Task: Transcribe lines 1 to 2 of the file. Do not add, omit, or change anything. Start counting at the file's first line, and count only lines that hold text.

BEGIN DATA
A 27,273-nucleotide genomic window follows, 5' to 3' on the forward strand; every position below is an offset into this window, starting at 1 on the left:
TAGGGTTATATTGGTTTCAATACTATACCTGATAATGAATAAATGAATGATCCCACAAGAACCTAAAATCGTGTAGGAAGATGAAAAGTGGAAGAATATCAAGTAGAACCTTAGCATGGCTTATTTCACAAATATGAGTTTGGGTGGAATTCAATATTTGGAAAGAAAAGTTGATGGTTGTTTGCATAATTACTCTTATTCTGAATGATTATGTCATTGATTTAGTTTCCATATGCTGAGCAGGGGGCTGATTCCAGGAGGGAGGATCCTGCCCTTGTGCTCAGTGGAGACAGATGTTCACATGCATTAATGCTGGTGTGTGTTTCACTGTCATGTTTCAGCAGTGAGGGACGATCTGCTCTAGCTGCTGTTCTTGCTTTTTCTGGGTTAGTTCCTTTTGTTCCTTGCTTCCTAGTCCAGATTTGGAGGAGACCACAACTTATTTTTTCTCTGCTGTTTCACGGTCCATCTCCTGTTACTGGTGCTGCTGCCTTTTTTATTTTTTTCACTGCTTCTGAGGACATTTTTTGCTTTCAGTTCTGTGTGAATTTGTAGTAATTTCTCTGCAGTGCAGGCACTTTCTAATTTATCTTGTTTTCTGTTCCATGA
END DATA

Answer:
A 27,273-nucleotide genomic window follows, 5' to 3' on the forward strand; every position below is an offset into this window, starting at 1 on the left:
TAGGGTTATATTGGTTTCAATACTATACCTGATAATGAATAAATGAATGATCCCACAAGAACCTAAAATCGTGTAGGAAGATGAAAAGTGGAAGAATATCAAGTAGAACCTTAGCATGGCTTATTTCACAAATATGAGTTTGGGTGGAATTCAATATTTGGAAAGAAAAGTTGATGGTTGTTTGCATAATTACTCTTATTCTGAATGATTATGTCATTGATTTAGTTTCCATATGCTGAGCAGGGGGCTGATTCCAGGAGGGAGGATCCTGCCCTTGTGCTCAGTGGAGACAGATGTTCACATGCATTAATGCTGGTGTGTGTTTCACTGTCATGTTTCAGCAGTGAGGGACGATCTGCTCTAGCTGCTGTTCTTGCTTTTTCTGGGTTAGTTCCTTTTGTTCCTTGCTTCCTAGTCCAGATTTGGAGGAGACCACAACTTATTTTTTCTCTGCTGTTTCACGGTCCATCTCCTGTTACTGGTGCTGCTGCCTTTTTTATTTTTTTCACTGCTTCTGAGGACATTTTTTGCTTTCAGTTCTGTGTGAATTTGTAGTAATTTCTCTGCAGTGCAGGCACTTTCTAATTTATCTTGTTTTCTGTTCCATGA